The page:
When Angela Doggett opens the doors to the community hub she is used to seeing a handful of familiar faces ready to collect groceries to help them through the week. But lately her few regular visitors have grown to a long queue as an anti-hunger group reports an "unprecedented demand" for help.
"I would say in the last two months, we've seen the queue increase from about four or five people to 25 to 30 people," says the manager of the Bechange project in Aylesham in Kent.
"It's people with young families, it's older people and it's people who are working…I'm seeing new people who I've not seen the week before," she says.
"We're getting people coming from further afield, from outside the village. We're getting people taking stuff for family members and their neighbours because they're worried about them as well."
And Angela is not alone - charities and community groups helping people at risk of hunger are seeing an increase in demand for their services.
The findings are part of a major new survey by FareShare which distributes surplus food to thousands of organisations across the UK.
Of the 1,200 groups which took part, 90% said their work is being impacted by the cost of living crisis.
FareShare says it doesn't have enough food to support the growing need.
It is now launching a campaign to secure more donations from across the food industry to try to keep up with demand.
"A year to eighteen months ago we were sending out 1,500 trays of food a week, now it's 3,000," says Emma White, shift manager at FareShare's Kent distribution hub.
"I think that number could double again over the coming months."
FareShare has 30 regional warehouses across the UK. Teams of volunteers in high vis waistcoats pick and pack large quantities of unsold or unwanted food from supermarkets and food manufacturers. Smaller amounts of surplus food are also collected directly from retailers and food-to-go outlets.
Much of it is fresh, nutritious, produce which would otherwise go to waste.
FareShare, which is also a charity, reckons it helps feed more than a million people in the UK every week.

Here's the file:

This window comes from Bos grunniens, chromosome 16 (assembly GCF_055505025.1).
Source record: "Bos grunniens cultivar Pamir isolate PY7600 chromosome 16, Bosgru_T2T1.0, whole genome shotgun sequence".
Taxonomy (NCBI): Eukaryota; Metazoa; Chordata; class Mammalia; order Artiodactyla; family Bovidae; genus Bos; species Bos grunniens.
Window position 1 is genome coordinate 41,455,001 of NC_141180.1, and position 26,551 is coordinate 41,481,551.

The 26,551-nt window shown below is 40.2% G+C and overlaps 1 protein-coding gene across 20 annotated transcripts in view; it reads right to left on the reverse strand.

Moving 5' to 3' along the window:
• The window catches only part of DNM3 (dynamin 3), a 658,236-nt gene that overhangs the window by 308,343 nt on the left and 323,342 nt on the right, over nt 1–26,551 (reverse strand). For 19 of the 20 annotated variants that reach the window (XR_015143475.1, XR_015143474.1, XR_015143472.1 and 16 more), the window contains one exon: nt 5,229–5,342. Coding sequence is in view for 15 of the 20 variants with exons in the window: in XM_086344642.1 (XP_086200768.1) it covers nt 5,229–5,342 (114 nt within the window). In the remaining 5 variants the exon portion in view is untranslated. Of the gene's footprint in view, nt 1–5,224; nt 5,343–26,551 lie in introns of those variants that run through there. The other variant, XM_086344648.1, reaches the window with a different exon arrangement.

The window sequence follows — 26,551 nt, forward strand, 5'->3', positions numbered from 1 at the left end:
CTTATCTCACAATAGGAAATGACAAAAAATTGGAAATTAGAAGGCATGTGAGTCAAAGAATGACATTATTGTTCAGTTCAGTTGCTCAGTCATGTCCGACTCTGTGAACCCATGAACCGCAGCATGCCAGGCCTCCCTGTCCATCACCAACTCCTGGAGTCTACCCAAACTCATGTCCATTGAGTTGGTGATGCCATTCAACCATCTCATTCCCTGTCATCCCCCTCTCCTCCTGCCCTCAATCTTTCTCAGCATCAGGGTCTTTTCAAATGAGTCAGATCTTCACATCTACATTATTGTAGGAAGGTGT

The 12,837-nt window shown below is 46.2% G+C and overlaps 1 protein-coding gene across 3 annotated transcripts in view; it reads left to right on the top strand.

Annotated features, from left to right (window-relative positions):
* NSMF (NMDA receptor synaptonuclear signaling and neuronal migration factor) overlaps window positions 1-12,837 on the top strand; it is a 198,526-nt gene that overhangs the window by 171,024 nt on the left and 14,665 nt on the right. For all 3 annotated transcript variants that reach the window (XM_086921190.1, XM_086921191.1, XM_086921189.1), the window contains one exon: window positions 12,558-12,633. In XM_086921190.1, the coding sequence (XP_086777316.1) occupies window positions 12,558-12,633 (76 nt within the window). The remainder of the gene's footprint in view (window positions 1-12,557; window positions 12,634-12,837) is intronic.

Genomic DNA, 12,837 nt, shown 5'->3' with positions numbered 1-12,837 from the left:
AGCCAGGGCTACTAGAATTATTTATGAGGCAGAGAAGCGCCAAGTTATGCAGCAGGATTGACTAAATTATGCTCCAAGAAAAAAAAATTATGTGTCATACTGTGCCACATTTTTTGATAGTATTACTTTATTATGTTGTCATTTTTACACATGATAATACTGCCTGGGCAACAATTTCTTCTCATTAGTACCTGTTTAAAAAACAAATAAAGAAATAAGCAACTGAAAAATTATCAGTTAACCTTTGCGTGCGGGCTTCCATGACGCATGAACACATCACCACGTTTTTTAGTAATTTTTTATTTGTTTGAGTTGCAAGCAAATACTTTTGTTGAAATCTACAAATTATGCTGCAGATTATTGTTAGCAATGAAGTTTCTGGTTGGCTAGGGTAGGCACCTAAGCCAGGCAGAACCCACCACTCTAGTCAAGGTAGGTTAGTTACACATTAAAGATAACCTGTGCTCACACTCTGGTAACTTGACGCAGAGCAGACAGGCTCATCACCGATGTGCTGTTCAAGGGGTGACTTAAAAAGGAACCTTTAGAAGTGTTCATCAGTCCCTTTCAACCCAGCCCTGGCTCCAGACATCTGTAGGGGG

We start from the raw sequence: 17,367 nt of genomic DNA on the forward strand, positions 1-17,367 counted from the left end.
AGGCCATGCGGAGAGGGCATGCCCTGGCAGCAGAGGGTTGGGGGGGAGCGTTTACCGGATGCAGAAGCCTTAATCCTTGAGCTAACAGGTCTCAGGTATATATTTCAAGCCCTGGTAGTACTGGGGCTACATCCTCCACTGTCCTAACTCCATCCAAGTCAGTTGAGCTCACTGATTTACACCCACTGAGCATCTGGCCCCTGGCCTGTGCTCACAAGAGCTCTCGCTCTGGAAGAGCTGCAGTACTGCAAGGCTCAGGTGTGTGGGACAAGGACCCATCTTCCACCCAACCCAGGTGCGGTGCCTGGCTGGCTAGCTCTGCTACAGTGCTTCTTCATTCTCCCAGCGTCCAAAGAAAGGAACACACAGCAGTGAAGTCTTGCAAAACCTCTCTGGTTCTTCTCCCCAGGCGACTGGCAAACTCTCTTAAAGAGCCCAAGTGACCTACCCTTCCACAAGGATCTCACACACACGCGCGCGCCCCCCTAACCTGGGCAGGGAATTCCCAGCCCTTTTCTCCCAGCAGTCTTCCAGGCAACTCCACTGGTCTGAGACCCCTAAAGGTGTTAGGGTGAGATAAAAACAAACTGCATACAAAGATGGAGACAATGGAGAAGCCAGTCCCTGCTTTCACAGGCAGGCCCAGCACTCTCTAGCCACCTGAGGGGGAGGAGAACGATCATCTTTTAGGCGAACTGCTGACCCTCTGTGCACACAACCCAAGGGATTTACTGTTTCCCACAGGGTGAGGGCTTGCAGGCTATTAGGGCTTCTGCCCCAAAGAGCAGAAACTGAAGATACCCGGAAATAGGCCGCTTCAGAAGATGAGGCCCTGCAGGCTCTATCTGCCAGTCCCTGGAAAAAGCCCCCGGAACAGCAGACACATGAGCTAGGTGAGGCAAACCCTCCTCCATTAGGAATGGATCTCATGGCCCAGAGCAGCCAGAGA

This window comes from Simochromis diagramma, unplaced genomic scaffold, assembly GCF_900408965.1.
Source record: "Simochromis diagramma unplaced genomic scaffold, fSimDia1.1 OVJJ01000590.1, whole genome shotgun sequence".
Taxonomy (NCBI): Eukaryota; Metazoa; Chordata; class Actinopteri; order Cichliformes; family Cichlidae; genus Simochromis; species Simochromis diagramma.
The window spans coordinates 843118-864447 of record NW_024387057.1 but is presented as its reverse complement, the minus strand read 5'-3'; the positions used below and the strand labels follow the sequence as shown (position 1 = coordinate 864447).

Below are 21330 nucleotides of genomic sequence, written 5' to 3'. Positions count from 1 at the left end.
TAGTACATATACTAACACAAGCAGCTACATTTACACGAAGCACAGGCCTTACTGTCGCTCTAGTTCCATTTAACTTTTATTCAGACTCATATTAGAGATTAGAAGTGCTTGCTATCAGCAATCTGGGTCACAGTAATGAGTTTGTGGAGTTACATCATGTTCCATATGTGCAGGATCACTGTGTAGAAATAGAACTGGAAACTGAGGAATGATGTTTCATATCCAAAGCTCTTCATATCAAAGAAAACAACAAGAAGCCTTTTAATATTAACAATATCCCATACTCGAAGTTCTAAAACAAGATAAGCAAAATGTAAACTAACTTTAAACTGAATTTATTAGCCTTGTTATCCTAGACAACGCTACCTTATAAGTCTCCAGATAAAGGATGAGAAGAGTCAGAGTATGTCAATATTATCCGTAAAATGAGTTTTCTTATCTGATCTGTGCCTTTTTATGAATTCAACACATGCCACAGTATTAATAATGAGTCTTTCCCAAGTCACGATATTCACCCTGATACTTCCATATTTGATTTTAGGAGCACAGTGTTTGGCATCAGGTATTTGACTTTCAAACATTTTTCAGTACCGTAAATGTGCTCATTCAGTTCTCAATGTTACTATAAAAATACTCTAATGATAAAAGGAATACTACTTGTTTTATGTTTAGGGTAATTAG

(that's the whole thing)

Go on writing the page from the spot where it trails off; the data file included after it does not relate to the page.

"It might be a homeless refuge, it might be a school breakfast club or a foodbank. We're serving all areas of the UK in different communities," says Emma, who's also a volunteer.
More than 75% of the organisations who responded to FareShare's survey said they'd seen an increase in demand. Among the reasons why people are accessing their services, 65% said it was due to the increasing cost of food whilst 52% said rising energy bills was also a factor.
Back at the Bechange project volunteers collect food once a week and lay it out neatly on tables in the community hall for anyone who drops in.
Every Friday, Alison Trevellion, 55, joins the line of people waiting for the doors to open.
"I'll make soup with the lovely vegetables which will last a few days. I also pick up fresh fruit.. you shouldn't have to feel upset or ashamed to come here." she says. "This is for everybody."
Alison has been coming to Bechange for a couple of months and says it's a big help as money is now very tight.
"Maybe I'm one of the lucky ones. I work part-time, I get Universal Credit, but it's still a worry when you think how much the gas and electric is going up and I just don't think this Government is living in the real world. I would love them to have my wages for a month, and for me to have theirs. Because they would never come here," she says.
The workers and volunteers at this small hub can sense the increasing anxiety, too.
Angela says: "It's really shocking because it's all kinds of people. There isn't really an end to it.
"We know things are going to get worse, they know things are going to get worse."